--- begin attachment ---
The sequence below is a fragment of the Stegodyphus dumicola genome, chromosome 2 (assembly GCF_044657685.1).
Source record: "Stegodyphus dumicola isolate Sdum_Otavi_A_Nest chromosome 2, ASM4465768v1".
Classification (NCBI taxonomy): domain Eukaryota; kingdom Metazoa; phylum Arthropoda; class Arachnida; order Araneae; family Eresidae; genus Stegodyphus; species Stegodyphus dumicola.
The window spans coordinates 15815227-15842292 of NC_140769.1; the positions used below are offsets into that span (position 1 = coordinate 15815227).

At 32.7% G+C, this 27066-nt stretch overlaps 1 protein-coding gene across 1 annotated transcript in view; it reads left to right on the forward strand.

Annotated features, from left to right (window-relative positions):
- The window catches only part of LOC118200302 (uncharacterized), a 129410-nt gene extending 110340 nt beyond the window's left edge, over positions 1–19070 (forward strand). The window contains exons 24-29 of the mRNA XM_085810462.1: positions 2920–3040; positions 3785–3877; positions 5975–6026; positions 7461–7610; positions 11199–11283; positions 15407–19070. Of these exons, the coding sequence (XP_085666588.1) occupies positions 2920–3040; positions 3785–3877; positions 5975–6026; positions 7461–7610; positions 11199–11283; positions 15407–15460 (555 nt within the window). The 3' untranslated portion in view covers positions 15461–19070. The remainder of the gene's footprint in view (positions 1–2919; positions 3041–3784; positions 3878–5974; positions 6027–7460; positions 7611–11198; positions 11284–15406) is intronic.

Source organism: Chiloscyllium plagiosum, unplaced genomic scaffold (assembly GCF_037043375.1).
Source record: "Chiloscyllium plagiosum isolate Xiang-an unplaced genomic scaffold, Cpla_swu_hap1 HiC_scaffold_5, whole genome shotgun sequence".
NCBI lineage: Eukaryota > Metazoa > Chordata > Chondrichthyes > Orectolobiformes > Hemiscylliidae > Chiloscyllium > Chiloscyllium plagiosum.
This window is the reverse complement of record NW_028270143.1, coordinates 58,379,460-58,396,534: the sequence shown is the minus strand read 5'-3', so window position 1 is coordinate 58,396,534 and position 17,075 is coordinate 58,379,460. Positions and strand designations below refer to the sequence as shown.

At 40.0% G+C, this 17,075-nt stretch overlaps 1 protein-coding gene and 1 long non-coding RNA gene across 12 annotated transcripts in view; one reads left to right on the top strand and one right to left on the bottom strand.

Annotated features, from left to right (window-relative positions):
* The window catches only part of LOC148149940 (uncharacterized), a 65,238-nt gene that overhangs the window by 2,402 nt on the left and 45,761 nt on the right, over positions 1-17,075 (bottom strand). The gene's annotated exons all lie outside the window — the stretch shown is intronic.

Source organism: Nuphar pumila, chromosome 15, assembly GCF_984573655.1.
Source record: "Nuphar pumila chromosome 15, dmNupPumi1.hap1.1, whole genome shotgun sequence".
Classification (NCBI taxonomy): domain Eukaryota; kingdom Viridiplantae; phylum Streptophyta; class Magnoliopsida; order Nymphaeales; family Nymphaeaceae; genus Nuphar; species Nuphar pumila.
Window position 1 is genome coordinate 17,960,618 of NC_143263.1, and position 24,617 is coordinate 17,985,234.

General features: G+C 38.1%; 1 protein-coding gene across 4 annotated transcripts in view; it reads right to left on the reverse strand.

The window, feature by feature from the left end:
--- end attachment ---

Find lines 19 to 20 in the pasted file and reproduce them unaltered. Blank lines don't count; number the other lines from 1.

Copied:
General features: G+C 38.1%; 1 protein-coding gene across 4 annotated transcripts in view; it reads right to left on the reverse strand.

The window, feature by feature from the left end: